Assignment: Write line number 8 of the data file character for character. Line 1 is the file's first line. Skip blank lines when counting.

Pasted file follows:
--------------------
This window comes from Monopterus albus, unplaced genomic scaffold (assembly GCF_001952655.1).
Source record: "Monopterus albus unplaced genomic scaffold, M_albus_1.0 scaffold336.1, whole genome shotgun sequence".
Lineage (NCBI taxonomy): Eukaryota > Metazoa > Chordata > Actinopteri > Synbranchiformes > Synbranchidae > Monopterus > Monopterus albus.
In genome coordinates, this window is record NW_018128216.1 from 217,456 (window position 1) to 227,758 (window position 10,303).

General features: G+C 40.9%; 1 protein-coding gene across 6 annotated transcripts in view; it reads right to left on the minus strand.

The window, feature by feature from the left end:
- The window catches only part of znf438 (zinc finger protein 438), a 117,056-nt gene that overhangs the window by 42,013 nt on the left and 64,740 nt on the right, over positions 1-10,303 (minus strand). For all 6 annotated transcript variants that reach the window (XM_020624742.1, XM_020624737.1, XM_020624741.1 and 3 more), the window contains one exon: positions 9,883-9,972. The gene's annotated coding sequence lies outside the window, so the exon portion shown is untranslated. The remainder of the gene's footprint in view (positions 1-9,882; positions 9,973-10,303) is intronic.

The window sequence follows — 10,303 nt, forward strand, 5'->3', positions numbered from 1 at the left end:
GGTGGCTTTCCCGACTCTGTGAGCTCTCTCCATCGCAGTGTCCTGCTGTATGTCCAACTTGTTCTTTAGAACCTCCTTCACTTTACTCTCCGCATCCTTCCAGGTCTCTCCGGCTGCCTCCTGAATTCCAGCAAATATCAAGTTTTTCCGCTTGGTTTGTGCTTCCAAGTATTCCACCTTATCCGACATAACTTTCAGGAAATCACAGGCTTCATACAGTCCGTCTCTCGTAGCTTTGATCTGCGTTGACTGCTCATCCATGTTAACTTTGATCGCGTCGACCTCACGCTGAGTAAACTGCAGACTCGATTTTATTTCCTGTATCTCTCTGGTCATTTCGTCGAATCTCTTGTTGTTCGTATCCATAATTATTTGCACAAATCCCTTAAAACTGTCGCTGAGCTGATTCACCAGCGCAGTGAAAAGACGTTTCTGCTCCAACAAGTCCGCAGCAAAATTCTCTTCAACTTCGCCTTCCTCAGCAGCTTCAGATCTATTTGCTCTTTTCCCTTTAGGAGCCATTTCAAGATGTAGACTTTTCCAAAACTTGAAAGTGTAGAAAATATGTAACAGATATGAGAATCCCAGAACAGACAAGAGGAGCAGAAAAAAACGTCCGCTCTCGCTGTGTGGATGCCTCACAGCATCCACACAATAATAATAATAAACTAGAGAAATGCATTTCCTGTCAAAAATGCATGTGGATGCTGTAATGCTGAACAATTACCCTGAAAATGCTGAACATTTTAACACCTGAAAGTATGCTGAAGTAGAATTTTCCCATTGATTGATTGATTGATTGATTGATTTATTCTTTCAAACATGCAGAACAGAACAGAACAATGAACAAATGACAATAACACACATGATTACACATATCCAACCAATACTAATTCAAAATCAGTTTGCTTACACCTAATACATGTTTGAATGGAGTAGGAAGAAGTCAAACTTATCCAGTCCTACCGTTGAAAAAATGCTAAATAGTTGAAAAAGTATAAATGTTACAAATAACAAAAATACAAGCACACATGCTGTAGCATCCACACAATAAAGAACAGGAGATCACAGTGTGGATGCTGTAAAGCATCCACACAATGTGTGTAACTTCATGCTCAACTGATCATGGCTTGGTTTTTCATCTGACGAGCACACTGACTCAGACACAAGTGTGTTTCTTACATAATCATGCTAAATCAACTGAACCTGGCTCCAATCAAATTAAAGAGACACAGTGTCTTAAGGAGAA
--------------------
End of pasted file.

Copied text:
The window sequence follows — 10,303 nt, forward strand, 5'->3', positions numbered from 1 at the left end: